Gross vs net income is a topic that you must often have come across. Understanding the difference between the two is important for both business and individual or employee (from the tax point of view). Gross Income is the amount of money that a business makes by selling the product or service. For individuals or employees, it is the income without deducting the expenses. Net Income, on the other hand, is gross income – total expenses.
Table of Contents
What is Gross Income?
Gross income is the income that a business earns over a period of time. Basically, it is the amount that a company makes on a product less direct expenses. Another term for this gross profit or the profit before other expenses are taken into account. Here, it is important to mention that one gets gross income by subtracting the Cost of Goods Sold (COGS) from Gross revenue. Gross Income = Gross Revenue – Cost of Goods Sold.
Cost of Goods Sold is the sum of all the expenses that a company incurs in producing the good. COGS include items such as Supply Costs, Raw materials, Packaging and shipping, Equipment and machinery, Direct Labor Cost.
For example, a business has sales of $100,000, Cost of goods sold of $50,000, Selling expenses of $10,000, Administrative expenses of $15,000, and Taxes of $5,000. In this case, Gross Profit is ($100,000 – $50,000) $50,000.
What is Net Income?
Net income is the profit that a business makes or the money that a business is left with after paying all the expenses. Business entities arrive at net income towards the end of the year by deducting operation expense from the gross profit. Net Income is usually a last item in the income statement, and thus, is popularly known as the bottom line.
To arrive at net income, we deduct other expenses from gross income. These other expenses include selling expenses, salaries, benefits for employees, travel expenses, advertising and marketing expenses and more.
Taking the same example as above, the net income will be ($500,000 – $10,000 – $15,000 – $5,000) $20,000.
Definition of Revenue under GAAP and IFRS
To achieve gross income, one needs revenue. Thus it is important to know what constitutes revenue under both GAAP and IFRS.
Revenue under GAAP – Para 78 of FASB concepts statement No.6, Elements of Financial Statements defines revenue as “inflows or other enhancements of assets of an entity or settlements of its liabilities (or a combination of both) from delivering or producing goods, rendering services, or other activities that constitute the entity’s ongoing major or central operations.”
Revenue under IFRS – Paragraph 74 of the IASB Framework states that revenue is an income that a company earns from regular business activities. Moreover, revenue can be in any form such as dividends, rent, interest, sales, fees, and royalties.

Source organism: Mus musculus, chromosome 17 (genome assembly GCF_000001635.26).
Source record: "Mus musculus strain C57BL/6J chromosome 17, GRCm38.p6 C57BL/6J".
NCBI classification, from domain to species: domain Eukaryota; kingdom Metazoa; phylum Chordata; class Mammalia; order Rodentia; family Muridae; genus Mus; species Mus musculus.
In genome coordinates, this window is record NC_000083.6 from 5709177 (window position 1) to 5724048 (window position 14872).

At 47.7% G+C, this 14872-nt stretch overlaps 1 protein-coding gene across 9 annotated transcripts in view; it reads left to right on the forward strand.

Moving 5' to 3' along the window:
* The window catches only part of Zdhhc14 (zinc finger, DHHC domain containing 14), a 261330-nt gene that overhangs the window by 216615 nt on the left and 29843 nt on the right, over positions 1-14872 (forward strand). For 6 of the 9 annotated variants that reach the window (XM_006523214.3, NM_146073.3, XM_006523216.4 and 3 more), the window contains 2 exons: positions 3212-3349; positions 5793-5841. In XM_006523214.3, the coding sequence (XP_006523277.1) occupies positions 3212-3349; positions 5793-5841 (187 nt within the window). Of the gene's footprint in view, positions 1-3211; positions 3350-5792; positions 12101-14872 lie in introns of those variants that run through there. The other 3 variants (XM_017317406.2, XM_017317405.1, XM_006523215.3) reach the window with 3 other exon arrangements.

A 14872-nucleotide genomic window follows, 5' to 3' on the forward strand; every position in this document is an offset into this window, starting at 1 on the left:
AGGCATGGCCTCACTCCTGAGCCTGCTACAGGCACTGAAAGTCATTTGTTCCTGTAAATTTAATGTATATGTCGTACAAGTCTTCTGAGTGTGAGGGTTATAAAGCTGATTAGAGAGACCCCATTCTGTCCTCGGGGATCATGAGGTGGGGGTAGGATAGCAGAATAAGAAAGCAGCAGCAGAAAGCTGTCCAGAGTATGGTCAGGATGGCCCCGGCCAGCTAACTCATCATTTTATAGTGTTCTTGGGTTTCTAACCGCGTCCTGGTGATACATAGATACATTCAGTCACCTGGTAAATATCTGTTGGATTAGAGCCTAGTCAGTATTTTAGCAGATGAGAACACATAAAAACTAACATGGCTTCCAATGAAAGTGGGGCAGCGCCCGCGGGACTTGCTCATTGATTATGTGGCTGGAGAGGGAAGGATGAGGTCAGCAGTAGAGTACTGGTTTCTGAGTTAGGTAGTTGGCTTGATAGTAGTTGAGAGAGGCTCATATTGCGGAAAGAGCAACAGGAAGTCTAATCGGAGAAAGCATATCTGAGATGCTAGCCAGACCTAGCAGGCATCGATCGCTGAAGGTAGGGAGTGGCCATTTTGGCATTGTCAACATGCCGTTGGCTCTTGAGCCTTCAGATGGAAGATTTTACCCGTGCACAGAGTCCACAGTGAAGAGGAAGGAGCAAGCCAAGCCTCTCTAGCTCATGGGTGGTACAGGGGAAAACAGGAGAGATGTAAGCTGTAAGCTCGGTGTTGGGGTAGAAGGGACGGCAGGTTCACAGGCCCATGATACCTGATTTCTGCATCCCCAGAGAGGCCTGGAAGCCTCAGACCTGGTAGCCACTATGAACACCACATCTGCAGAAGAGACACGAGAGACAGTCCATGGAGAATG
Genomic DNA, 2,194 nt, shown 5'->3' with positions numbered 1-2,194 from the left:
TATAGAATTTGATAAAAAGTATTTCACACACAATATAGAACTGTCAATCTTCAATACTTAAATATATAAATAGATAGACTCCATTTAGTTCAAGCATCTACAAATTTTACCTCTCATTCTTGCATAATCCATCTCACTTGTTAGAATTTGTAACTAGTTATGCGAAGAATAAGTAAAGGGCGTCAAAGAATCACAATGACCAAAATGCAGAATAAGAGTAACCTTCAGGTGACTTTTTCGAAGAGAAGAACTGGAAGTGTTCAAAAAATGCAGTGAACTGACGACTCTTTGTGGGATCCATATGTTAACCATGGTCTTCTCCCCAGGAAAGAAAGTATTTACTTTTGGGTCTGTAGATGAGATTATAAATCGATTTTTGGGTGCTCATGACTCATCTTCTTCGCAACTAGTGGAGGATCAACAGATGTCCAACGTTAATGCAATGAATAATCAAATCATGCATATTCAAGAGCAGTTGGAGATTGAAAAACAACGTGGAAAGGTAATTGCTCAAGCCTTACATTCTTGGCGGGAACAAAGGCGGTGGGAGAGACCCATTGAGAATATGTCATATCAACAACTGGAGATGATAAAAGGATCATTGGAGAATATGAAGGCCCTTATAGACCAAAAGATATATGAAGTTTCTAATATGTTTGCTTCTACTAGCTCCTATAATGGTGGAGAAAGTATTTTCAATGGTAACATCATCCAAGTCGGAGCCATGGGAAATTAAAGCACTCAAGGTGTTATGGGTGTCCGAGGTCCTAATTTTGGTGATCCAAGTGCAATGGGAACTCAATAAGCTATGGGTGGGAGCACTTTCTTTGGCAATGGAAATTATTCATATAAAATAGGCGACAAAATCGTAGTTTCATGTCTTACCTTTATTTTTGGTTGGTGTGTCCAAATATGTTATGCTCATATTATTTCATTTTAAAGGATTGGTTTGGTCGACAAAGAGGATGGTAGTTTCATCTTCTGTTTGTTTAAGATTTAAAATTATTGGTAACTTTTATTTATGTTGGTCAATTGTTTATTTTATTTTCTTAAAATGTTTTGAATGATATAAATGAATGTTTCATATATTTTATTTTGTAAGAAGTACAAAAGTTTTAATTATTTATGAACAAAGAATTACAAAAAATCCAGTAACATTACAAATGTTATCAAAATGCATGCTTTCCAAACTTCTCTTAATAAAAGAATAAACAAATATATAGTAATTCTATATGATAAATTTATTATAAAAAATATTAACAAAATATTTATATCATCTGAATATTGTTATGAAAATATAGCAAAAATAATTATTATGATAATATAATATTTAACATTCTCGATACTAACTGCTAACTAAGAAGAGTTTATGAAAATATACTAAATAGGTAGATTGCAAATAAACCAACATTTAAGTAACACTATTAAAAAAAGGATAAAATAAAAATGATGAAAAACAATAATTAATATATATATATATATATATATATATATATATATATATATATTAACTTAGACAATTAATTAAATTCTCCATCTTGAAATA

Paragraph 7 of IAS 18 defines revenue as the gross inflow of economic benefits from regular business activities. Further, the definition says these inflows result in an increase in equity as well.
Why Gross and Net Income Are Important?
For a business, gross income signifies how well the company is performing on the revenue front. On the other hand, net income talks about an increase or decrease in the expense. If the expenses have risen while the gross income is constant, then net income would decline. Moreover, the calculation of gross and net income helps a company identify major expenses in a business. Knowing such expenses help companies manage their operations efficiently.
Understanding the difference between gross vs net income allows a company to track the income sources, how well the company is doing to earn that income and which items the company needs to focus on.
Also, studying net profit can help a business make a useful business decision. For instance, if sales are growing slowly, but the fixed cost is increasing relatively faster, then there will be a drop in the net profit. A business can address such an issue by increasing sales at a faster rate, and also making efforts to limit fixed costs.
Gross vs Net Income – Differences
|Gross Income||Net Income|
|Gross Income is COGS less net sales||Net Income is gross income less operational expenses, interest, and taxes.|
|Gross Income tells the income of the company after direct costs||Net Income talks about the amount that a firm can re-invest or use it pay a dividend to the shareholders|
|Gross Income does not rely on net income||Net Income relies on the computation of gross income|
|The only expense deducted is COGS||Both operational and non-operational cost is deducted|
|Gross Income is the immediate income that a company makes from the sale of goods||Net Income includes income from operations and income from other sources|
|It is always more than the net income||It is always less than the gross income|
Gross vs Net Income for Employees
For individuals (mainly employees), gross vs net income is not as complicated as for the business entities. Gross income or gross pay is the total salary that the employer pays, i.e., before taxes and other deductions. A point to note is that gross income is not the amount that an employee takes back home, rather it is what the employee costs to the employer. So, net income for the employee is gross incomes less taxes and other deductions.
For instance, an employee has a gross income of $50000, taxes are $1000 while other employee benefits are $3000. In this case, net income is $50000 less $1000 less $3000 = $46000.
Though gross and net income is different things, they are part of the same income statement. Both parameters play a crucial role in analyzing the performance of a company. One can use both gross and net income to calculate other vital metrics. Dividing gross income by total sales gives us a gross profit margin while dividing net income by total sales gives net profit margin.Last updated on : May 22nd, 2019